ACLU clients hit by travel ban to attend Trump address

ACLU clients hit by travel ban to attend Trump address
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House Democrats plan on bringing several people affected by President TrumpDonald John TrumpJustice Department preparing for Mueller report as soon as next week: reports Smollett lawyers declare 'Empire' star innocent Pelosi asks members to support resolution against emergency declaration MORE’s temporary ban on travelers from seven Muslim-majority nations to his first joint address to Congress.

The American Civil Liberties Union (ACLU) announced Monday that several of its clients affected by Trump’s measure will attend his 9 p.m. speech Tuesday. 

The ACLU said Rep. Judy ChuJudy May ChuDems introduce bill to take gender-specific terms out of tax code to make it LGBT-inclusive Dems build case for obtaining Trump's tax returns Schumer hits back at Trump: ‘He’s hostage-taking once again’ MORE (D-Calif.) plans on bringing Sara Yarjani, an Iranian graduate student who was detained for 23 hours at Los Angeles International Airport due to the ban and later deported.

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Yarjani, who possesses a valid two-year student visa, was ultimately able to enter the U.S. a week after her Jan. 28 deportation.

Rep. Nydia Velázquez (D-N.Y.) will bring Hameed Darweesh, the ACLU said, an Iraqi who was detained for 18 hours at New York’s John F. Kennedy International Airport last month.

The ACLU said Darweesh — who is married and has three children — served as an interpreter for the U.S. military during the Iraq War and was denied entrance despite having a valid visa.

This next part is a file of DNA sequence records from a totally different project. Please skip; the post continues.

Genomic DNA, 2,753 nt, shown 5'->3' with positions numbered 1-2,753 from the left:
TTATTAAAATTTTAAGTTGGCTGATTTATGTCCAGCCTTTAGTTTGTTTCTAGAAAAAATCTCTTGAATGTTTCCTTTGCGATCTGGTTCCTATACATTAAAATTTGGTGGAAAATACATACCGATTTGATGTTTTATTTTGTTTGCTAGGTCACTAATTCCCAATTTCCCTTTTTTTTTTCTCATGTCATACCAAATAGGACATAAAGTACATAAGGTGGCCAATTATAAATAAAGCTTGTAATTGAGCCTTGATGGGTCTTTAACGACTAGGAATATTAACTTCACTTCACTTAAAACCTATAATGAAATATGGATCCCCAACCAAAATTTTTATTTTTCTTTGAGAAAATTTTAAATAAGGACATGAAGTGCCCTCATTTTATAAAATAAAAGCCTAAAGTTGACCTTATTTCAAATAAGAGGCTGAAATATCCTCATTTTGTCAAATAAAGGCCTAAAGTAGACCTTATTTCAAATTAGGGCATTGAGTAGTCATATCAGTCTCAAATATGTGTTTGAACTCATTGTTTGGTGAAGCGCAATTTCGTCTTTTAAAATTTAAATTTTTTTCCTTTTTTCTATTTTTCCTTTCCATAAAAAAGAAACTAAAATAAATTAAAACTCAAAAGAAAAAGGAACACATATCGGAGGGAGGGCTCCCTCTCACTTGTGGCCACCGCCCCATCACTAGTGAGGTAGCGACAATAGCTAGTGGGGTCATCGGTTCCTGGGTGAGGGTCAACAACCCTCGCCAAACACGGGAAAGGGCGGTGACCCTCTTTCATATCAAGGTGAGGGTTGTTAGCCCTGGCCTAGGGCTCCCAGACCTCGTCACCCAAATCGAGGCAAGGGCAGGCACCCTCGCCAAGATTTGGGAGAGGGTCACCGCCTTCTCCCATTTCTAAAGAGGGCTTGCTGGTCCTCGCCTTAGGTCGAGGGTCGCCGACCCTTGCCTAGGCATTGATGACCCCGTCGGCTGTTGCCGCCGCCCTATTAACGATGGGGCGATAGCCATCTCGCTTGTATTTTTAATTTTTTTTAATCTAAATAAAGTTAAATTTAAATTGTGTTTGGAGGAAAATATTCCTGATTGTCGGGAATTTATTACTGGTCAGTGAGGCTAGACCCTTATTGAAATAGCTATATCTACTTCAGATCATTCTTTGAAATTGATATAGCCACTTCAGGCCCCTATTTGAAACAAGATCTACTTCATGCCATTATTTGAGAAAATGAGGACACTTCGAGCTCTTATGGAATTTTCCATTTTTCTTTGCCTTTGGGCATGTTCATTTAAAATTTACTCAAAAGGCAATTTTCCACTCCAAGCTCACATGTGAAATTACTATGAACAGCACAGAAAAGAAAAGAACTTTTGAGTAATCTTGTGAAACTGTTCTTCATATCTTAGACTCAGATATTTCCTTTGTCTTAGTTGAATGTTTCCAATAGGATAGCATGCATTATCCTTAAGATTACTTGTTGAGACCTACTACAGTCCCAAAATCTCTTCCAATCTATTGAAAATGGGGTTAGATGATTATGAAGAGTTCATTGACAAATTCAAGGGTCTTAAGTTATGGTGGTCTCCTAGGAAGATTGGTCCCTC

Rep. Jim LangevinJames (Jim) R. LangevinPapering over climate change impacts is indefensible Hillicon Valley: House Intel panel will release Russia interviews | T-Mobile, Sprint step up merger push | DHS cyber office hosting webinars on China | Nest warns customers to shore up password security Lawmakers put Pentagon's cyber in their sights MORE (D-R.I.) will bring Dr. Ehsun Mirza, a Muslim-American immigrant, and Rep. Jan SchakowskyJanice (Jan) Danoff SchakowskyOvernight Health Care — Presented by National Taxpayers Union — Trump, Dems open drug price talks | FDA warns against infusing young people's blood | Facebook under scrutiny over health data | Harris says Medicare for all isn't socialism Hillicon Valley: Kremlin seeks more control over Russian internet | Huawei CEO denies links to Chinese government | Facebook accused of exposing health data | Harris calls for paper ballots | Twitter updates ad rules ahead of EU election Patients, health data experts accuse Facebook of exposing personal info MORE (D-Ill.) will host Suzanne Akhras Sahloul, founder of the Syrian Community Network.

Rep. Pramila Jayapal (D-Wash.) plans on having Aneelah Afzali, founder of the American Muslim Empowerment Network (AMEN), as her guest.

Trump’s Jan. 27 executive order barred travelers from Iran, Iraq, Libya, Somalia, Sudan, Syria and Yemen from entering the U.S. for 90 days.

The directive also halted general refugee admissions into America for 120 days, indefinitely blocking Syrian refugees due to Syria’s ongoing civil war.

Critics argue the move is unconstitutional and biased against Muslims, while supporters charge it will help protect the U.S. from radical Islamic terrorism.

A San Francisco-based appeals court earlier this month upheld a temporary restraining order against Trump’s directive which was first issued by a federal judge in Washington on Feb. 3.

Trump has since vowed his administration will craft a revised version of the order that can withstand legal challenges, which could be released as soon as this week.